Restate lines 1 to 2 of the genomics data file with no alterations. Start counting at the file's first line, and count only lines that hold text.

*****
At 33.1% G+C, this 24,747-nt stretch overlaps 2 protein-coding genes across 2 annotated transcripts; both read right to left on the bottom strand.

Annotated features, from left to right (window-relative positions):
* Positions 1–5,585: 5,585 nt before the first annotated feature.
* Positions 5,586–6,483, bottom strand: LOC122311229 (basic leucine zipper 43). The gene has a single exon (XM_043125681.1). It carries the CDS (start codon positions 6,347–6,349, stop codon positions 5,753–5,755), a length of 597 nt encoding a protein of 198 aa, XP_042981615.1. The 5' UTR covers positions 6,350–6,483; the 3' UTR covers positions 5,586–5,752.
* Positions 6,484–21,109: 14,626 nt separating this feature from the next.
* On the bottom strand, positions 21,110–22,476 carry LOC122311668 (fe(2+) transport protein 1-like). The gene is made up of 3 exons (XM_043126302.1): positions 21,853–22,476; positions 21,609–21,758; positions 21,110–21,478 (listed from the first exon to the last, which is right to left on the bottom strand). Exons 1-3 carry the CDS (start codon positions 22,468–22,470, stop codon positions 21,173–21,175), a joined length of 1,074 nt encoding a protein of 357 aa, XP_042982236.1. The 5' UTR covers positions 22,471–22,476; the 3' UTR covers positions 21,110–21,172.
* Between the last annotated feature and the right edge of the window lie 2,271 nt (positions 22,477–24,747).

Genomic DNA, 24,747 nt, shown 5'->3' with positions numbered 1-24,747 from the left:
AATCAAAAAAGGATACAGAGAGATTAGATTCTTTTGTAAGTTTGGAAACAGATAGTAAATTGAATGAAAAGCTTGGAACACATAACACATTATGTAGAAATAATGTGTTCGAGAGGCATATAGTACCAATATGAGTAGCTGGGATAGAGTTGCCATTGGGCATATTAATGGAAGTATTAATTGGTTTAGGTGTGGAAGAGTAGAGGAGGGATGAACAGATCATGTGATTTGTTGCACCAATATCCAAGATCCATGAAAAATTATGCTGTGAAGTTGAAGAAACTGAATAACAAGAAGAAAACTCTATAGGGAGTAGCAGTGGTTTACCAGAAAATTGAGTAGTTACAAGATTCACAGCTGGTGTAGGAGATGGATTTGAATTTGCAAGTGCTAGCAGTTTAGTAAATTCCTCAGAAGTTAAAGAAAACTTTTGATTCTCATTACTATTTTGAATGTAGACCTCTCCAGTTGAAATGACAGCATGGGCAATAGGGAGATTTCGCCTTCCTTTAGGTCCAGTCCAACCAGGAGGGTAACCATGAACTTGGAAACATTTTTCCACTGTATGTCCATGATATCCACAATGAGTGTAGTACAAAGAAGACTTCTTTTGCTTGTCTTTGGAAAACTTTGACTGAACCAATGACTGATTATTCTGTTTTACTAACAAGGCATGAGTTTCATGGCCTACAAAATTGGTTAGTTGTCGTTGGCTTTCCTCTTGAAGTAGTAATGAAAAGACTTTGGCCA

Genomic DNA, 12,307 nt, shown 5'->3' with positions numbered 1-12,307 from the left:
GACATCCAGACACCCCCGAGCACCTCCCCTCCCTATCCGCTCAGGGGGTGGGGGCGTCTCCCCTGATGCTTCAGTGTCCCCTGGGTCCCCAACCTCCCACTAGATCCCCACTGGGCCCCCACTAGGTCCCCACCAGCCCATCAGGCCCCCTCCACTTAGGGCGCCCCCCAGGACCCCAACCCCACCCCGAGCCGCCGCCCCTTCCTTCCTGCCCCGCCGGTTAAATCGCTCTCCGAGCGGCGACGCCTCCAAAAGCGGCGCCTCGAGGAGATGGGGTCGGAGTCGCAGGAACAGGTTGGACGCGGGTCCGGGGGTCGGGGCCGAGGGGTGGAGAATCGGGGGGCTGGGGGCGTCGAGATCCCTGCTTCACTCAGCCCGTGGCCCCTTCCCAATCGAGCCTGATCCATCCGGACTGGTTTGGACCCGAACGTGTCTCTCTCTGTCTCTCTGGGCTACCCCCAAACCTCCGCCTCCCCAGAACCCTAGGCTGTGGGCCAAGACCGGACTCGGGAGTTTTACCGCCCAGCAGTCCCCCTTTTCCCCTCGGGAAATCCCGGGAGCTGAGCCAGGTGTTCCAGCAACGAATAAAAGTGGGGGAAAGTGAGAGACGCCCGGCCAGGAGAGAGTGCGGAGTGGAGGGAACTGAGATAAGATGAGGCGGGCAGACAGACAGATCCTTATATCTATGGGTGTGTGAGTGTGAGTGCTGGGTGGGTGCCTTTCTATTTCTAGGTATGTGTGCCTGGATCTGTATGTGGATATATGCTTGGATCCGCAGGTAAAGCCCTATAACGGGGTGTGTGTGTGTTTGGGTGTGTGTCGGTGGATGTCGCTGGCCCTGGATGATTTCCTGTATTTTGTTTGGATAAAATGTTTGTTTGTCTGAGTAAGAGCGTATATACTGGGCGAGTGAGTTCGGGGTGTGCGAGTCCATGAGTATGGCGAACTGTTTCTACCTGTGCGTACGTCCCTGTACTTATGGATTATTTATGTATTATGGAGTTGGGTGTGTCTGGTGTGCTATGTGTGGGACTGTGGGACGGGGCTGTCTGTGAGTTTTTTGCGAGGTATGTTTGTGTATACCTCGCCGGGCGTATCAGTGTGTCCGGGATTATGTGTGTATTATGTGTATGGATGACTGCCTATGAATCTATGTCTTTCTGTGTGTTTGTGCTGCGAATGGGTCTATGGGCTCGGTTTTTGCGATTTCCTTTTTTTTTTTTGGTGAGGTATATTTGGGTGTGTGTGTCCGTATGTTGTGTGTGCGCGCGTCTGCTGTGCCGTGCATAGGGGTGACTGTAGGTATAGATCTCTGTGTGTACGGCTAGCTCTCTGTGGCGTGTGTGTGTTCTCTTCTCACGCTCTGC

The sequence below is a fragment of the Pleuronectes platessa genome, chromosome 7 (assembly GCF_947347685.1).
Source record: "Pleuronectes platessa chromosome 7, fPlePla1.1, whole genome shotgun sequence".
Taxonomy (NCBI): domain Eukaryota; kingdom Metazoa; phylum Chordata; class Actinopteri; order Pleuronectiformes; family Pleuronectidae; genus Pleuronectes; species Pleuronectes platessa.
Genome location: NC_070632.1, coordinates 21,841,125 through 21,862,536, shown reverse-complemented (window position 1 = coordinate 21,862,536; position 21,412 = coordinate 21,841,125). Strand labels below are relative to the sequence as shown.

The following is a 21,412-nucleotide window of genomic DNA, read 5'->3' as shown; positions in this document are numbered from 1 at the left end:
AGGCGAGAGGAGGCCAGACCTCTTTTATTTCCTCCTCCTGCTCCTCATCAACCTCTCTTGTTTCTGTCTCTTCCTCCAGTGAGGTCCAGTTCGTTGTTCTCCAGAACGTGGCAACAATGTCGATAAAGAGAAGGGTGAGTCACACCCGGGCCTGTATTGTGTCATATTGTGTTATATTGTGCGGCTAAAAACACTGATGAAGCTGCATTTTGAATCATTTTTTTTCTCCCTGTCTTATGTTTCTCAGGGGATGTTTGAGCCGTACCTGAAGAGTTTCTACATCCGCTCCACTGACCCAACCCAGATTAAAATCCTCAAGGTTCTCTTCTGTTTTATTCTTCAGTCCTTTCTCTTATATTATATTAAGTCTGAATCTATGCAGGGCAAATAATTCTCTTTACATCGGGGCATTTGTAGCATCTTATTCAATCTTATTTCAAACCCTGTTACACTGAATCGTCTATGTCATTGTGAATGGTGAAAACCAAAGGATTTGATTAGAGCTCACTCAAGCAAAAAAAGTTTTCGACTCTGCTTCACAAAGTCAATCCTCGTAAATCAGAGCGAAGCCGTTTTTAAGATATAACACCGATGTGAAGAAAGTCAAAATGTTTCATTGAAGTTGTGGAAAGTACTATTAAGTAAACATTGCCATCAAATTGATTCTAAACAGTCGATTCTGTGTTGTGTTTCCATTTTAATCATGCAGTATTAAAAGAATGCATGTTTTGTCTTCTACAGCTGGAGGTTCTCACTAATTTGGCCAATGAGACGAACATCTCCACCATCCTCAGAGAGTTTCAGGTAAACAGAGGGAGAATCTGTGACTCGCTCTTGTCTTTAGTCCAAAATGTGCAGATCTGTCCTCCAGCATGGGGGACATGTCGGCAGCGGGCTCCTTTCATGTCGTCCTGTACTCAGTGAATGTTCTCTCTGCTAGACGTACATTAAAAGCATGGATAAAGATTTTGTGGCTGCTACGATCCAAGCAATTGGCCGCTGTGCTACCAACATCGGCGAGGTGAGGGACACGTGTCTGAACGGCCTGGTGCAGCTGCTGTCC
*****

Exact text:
At 33.1% G+C, this 24,747-nt stretch overlaps 2 protein-coding genes across 2 annotated transcripts; both read right to left on the bottom strand.

Annotated features, from left to right (window-relative positions):